- Survival of the biggest… as far as I can tell, the bigger you are the more right of way you have: on a moped cyclists give way to me, I give way to cars, cars give way to lorrys and everything gets out of the way of buses.
- Green means go… stick to this one.
Red means stop. I think red means stop… most things stop on red. Less things stop on red in cities.
- It is illegal to turn right on a red light… apparently. Still stick to this one.
- Its not rude to honk here… its just bloody annoying!!! The horn is used to say ‘I’m here! I’m here!’ However, I reckon that as long as you stay aware of what’s going on around you, you shouldn’t need to always drive on the horn.
- the way to approach a junction is to maintain your current spped and exit the junction with a continuous blast of the horn. Alternativley you could reduce your speed and check your road positioning but this is not the standard practice and may just get you stuck…. if you stop, you’re stuck. Keep moving, the smallest gap gets filled with traffic quicker than you’d think possible!
- Don’t panic, don’t hesitate… leave a gap and three people will fill it, you’ll never get anywhere.
- Take it steady… less space: less speed. The busier the traffic (and it gets crazy busy) the slower the flow. Don’t speed, don’t drive obnoxiously. Go slowly just look around! its beautiful out of the cities.
- Don’t get hit. Don’t hit anything.
What you need with your bike:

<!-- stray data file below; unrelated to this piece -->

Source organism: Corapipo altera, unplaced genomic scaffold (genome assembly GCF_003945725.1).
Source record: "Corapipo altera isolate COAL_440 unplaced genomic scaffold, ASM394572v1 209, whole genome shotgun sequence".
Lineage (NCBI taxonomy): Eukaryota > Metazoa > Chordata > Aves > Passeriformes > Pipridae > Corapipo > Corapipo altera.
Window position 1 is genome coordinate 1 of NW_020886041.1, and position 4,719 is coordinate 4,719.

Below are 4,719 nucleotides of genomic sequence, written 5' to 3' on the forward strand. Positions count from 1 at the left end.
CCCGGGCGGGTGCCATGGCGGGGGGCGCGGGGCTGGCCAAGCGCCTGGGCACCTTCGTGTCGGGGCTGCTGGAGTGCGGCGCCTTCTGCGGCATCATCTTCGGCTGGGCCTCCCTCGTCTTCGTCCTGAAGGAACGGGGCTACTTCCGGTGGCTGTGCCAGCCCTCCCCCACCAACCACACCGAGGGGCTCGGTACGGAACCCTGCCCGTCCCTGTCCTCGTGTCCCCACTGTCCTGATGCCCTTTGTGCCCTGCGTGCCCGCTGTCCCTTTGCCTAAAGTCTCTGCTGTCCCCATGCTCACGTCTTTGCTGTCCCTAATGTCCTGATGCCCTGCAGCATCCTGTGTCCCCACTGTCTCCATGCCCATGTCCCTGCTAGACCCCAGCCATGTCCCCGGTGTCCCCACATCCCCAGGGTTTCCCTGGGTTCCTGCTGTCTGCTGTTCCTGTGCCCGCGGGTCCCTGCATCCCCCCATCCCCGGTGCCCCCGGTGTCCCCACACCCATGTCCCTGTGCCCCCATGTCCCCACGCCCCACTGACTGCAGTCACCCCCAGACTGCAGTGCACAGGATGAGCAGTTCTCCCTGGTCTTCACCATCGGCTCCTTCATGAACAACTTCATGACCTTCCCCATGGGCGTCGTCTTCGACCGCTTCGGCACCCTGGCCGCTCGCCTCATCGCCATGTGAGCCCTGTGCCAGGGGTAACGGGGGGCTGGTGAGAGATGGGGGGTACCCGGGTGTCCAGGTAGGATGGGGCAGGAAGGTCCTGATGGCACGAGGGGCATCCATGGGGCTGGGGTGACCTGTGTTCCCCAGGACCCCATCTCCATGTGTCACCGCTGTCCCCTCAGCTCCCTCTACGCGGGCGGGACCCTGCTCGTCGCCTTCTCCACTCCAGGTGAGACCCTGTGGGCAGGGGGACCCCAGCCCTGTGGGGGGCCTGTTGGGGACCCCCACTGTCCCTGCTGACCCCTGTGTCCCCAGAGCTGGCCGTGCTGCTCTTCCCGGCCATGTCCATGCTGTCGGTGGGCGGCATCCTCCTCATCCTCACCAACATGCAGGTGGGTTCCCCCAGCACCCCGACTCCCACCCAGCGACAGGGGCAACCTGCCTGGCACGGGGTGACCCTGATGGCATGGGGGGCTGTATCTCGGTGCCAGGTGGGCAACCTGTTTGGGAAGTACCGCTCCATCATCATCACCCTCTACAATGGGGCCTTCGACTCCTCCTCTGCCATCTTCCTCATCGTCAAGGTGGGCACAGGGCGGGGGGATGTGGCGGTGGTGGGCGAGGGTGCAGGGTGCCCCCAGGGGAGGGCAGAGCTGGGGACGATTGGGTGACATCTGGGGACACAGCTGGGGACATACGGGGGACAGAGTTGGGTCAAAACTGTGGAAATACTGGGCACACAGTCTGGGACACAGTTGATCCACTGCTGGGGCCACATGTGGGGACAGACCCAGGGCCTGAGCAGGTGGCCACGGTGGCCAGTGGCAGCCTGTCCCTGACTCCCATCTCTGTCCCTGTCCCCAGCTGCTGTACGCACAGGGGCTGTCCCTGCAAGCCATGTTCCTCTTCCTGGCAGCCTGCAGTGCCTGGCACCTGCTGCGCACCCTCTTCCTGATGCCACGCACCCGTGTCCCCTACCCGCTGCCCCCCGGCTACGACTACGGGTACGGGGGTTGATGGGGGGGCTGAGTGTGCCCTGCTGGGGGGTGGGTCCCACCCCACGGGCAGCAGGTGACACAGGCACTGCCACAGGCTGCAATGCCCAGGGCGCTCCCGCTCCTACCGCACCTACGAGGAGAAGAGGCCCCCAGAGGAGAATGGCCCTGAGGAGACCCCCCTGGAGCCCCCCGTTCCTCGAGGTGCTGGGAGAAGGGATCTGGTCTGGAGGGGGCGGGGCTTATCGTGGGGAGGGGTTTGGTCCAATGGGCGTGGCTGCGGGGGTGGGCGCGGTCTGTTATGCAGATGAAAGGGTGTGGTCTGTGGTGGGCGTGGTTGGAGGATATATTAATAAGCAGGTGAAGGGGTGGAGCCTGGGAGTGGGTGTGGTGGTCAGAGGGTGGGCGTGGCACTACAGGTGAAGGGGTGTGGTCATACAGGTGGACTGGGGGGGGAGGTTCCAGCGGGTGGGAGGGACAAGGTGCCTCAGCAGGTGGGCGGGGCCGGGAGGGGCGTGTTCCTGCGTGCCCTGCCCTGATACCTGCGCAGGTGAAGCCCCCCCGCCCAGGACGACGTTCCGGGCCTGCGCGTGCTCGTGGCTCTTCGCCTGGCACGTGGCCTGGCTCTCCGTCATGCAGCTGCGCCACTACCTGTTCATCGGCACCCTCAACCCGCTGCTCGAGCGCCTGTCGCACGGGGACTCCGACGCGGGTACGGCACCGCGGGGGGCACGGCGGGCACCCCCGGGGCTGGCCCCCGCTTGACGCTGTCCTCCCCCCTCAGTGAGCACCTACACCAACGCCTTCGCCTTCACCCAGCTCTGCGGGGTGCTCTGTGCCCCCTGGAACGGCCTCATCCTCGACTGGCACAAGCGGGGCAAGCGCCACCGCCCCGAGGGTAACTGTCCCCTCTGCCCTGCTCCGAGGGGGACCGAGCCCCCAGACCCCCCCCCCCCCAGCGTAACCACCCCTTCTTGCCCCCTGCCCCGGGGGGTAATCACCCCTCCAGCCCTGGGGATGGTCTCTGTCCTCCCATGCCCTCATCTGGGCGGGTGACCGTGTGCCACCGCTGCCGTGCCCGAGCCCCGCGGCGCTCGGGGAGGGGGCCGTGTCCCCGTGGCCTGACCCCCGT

- A Helmet!! riding without one will get you stopped, plus its really really dum not to have have one!!
- The bike registration… in case you get stopped, and for if you want to sell it.
- A good road map… we bought an off-line apple app: it was £2.49 and has a picture of a suitcase with Vietnam written underneath.
- Licence.. there are very mixed reports on this, I know you cannot apply for Vietnamese driving licence unless you have a 90 day working visa. Some sources say that your regular license from home covers you up to a 50cc… a woman we met in Hanoi who is an english teacher and has lived there for 3 yrs said she’s been stopped several times and then let go with no further action taken. This is generally the message you hear.
- Insurance… you are supposed to have this but you can’t get it without a Vietnamese driving licence…. we’ve heard numerous stories that getting caught involves a small fine and you’re on your way….. I guess you make your own mind up about this xxx (our UK travel insurance covers us for the use of motor vehicles- check it in the small print)
Thanks for reading! x